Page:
There's more to it than that, town officials contend.
The deal to dump the 2,000 cubic yards of rubble was sweetened with the offer to grade and replace an existing driveway and parking lot in order to get the club's trustees, who were wary of the project, to agree, said town board and club member Ulderic "UB" Boisvert.
It also helped to get rid of stockpiles of debris left over from past road repair jobs, he said.
"They were very apprehensive, and they asked, 'Why would we want to do that?'" said Boisvert, who is the town's liaison to the Highway Department. "I explained to them that they would be doing the town a favor. The town of Colonie has done nothing wrong here. The only thing we've done is save money."
The town's Highway Department drafted a scope of the work to be done after the club signed off on a general release form, as all residents requesting fill are required to do. According to the document, the town was left with 1,334 cubic yards of debris after construction and cleanup was done is response to damage by heavy rains between April 14 and 18. The town requested Federal Emergency Management Agency money to "rid" the highway department yard of the large pile. It was given $25,879 to move the soil to the town landfill. However, the town was forced to sit on the pile, which grew to 2,000 cubic yards, after learning the soil would not be used as cover material for the landfill. Instead, the department would have to pay to dump the debris on site at $51 per ton.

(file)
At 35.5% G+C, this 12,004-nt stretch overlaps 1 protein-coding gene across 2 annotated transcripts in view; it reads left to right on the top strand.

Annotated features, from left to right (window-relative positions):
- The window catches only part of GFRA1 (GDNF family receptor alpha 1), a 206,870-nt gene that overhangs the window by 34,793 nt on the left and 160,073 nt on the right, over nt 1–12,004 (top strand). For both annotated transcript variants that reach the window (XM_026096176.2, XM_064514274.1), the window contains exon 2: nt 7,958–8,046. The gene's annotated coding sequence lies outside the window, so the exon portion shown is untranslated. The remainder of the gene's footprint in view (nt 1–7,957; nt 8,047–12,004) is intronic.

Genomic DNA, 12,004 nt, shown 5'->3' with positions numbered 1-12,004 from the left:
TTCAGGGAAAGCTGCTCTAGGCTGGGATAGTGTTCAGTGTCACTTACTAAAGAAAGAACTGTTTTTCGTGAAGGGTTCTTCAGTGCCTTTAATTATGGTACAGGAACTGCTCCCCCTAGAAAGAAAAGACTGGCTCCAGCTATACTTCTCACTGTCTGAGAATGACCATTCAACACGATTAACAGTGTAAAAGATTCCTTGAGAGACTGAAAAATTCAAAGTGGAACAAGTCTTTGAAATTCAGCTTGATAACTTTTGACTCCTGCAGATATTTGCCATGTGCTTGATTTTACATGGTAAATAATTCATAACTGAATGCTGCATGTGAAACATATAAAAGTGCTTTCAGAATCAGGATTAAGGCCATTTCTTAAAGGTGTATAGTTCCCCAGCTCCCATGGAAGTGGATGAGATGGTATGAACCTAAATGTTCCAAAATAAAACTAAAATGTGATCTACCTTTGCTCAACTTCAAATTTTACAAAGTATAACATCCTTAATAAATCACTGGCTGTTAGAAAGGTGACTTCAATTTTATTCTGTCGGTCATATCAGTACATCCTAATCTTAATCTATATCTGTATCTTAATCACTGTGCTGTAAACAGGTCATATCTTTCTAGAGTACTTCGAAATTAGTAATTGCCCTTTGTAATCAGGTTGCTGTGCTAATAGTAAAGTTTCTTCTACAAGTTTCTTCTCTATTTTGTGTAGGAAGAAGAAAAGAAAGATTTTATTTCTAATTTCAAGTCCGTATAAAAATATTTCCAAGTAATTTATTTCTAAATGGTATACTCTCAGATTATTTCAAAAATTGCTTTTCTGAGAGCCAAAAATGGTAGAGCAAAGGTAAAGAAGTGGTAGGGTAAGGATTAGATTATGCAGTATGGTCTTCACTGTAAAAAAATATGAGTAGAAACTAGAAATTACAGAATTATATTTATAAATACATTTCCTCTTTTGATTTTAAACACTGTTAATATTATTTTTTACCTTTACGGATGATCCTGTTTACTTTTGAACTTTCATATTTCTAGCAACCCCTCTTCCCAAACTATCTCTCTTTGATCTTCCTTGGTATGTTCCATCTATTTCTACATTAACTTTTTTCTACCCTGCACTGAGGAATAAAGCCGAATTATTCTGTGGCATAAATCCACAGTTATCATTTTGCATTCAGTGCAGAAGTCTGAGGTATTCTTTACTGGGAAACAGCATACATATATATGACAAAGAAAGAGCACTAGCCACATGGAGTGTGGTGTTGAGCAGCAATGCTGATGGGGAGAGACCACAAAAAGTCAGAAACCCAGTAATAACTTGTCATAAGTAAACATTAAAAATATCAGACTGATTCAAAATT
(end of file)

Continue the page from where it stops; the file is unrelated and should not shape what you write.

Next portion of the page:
It has been reported that the town would not have to pay one of its own departments to dump on its own property. That is entirely misinformed, said Joe Stockbridge, director of the town's environmental services and its landfill.